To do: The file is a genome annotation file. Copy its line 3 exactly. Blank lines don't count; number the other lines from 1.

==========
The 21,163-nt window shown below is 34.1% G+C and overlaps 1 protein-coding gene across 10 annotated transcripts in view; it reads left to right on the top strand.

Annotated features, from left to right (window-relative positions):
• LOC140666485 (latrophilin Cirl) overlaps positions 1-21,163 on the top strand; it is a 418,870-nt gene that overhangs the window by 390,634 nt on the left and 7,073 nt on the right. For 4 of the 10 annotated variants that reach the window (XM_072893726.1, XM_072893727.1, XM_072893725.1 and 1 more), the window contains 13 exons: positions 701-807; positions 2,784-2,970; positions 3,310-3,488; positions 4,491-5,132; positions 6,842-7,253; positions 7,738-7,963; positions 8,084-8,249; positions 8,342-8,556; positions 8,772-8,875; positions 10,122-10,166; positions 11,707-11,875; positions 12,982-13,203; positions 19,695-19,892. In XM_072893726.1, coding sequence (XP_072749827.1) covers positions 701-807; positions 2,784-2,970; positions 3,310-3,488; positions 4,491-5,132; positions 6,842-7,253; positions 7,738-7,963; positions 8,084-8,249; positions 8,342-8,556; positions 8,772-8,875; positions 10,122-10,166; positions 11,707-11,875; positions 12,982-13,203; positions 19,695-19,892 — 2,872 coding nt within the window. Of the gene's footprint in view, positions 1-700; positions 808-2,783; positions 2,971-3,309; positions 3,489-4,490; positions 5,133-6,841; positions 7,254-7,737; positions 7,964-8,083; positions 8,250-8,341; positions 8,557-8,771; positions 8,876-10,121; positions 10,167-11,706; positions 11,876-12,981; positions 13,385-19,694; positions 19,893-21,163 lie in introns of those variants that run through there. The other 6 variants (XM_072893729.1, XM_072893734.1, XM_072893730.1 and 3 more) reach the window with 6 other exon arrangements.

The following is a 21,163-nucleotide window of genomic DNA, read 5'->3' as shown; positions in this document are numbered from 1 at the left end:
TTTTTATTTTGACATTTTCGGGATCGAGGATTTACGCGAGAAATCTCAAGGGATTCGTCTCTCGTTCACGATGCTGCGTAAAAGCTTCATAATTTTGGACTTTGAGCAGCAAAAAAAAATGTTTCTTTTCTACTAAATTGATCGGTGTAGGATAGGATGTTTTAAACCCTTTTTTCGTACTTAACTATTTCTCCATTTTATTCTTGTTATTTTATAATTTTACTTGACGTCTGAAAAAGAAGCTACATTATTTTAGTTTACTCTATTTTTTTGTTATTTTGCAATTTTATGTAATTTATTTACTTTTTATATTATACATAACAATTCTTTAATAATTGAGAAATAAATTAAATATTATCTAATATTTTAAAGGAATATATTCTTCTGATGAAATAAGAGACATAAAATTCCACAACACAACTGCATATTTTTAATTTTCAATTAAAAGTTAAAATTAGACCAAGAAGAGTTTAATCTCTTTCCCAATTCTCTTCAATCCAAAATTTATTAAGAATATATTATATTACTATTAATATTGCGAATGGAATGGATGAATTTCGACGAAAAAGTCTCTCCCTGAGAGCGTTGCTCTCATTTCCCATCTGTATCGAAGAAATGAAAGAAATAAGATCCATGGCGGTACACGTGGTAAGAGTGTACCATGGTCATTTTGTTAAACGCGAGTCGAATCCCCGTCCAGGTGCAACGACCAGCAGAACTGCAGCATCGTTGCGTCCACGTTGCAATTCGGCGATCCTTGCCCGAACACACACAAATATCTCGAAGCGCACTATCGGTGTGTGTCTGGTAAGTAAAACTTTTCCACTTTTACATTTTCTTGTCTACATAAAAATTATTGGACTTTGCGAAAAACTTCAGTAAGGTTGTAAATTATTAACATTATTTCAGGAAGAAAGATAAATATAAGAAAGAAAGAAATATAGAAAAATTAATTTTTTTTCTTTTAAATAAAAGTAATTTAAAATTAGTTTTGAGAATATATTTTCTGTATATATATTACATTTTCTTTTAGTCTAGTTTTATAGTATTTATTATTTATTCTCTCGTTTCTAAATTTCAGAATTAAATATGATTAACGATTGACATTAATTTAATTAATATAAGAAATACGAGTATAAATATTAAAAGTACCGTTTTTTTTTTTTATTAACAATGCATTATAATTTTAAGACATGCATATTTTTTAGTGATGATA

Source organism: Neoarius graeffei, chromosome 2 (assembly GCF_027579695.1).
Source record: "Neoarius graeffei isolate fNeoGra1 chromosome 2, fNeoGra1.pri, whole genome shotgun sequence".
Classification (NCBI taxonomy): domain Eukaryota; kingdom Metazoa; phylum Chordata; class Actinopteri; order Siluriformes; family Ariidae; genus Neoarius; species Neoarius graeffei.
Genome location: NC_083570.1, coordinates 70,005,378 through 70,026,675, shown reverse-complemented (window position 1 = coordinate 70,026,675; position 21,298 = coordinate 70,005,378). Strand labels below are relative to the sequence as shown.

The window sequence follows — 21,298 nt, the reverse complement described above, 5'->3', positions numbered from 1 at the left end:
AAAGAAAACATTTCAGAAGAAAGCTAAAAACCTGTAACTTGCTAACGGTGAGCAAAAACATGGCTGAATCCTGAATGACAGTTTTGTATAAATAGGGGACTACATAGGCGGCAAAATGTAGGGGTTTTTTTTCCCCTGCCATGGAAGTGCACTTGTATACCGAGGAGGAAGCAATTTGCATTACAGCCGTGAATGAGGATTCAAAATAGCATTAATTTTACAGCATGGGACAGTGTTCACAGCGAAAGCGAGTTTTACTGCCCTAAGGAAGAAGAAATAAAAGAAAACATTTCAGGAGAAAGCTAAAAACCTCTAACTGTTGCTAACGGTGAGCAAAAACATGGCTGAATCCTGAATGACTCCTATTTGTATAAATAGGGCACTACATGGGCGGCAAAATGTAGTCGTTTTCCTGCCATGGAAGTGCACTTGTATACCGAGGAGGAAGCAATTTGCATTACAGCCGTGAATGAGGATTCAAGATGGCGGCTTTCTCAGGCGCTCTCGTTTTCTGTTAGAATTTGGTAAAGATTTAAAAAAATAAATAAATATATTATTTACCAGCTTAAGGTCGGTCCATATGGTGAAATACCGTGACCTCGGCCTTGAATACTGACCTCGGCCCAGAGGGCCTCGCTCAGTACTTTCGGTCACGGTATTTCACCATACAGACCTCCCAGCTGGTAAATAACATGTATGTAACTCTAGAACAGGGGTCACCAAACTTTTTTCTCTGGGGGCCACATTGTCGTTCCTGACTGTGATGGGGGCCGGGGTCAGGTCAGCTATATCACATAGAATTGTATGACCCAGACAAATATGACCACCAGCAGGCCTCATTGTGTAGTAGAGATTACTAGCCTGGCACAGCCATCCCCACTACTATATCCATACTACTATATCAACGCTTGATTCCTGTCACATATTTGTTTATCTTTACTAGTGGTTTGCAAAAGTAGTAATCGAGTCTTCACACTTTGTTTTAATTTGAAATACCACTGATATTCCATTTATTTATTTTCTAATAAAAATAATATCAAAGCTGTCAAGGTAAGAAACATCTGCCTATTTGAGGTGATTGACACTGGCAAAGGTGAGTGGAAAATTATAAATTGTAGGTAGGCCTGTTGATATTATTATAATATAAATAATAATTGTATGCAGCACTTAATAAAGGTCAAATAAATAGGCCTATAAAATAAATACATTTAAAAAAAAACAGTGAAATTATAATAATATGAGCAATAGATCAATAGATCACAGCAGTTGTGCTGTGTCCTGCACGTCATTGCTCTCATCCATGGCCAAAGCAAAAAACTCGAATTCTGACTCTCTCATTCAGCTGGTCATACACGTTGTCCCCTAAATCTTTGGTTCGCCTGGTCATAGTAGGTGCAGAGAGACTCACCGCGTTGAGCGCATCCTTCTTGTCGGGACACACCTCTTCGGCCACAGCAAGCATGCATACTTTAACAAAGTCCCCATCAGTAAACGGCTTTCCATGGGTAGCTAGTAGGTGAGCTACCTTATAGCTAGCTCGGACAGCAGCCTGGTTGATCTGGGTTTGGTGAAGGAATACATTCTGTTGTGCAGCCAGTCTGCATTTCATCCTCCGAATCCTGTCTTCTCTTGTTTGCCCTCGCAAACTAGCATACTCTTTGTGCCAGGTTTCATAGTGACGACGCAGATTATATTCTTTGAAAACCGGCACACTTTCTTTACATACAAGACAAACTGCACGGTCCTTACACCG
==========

• LOC140666485 (latrophilin Cirl) overlaps positions 1-21,163 on the top strand; it is a 418,870-nt gene that overhangs the window by 390,634 nt on the left and 7,073 nt on the right. For 4 of the 10 annotated variants that reach the window (XM_072893726.1, XM_072893727.1, XM_072893725.1 and 1 more), the window contains 13 exons: positions 701-807; positions 2,784-2,970; positions 3,310-3,488; positions 4,491-5,132; positions 6,842-7,253; positions 7,738-7,963; positions 8,084-8,249; positions 8,342-8,556; positions 8,772-8,875; positions 10,122-10,166; positions 11,707-11,875; positions 12,982-13,203; positions 19,695-19,892. In XM_072893726.1, coding sequence (XP_072749827.1) covers positions 701-807; positions 2,784-2,970; positions 3,310-3,488; positions 4,491-5,132; positions 6,842-7,253; positions 7,738-7,963; positions 8,084-8,249; positions 8,342-8,556; positions 8,772-8,875; positions 10,122-10,166; positions 11,707-11,875; positions 12,982-13,203; positions 19,695-19,892 — 2,872 coding nt within the window. Of the gene's footprint in view, positions 1-700; positions 808-2,783; positions 2,971-3,309; positions 3,489-4,490; positions 5,133-6,841; positions 7,254-7,737; positions 7,964-8,083; positions 8,250-8,341; positions 8,557-8,771; positions 8,876-10,121; positions 10,167-11,706; positions 11,876-12,981; positions 13,385-19,694; positions 19,893-21,163 lie in introns of those variants that run through there. The other 6 variants (XM_072893729.1, XM_072893734.1, XM_072893730.1 and 3 more) reach the window with 6 other exon arrangements.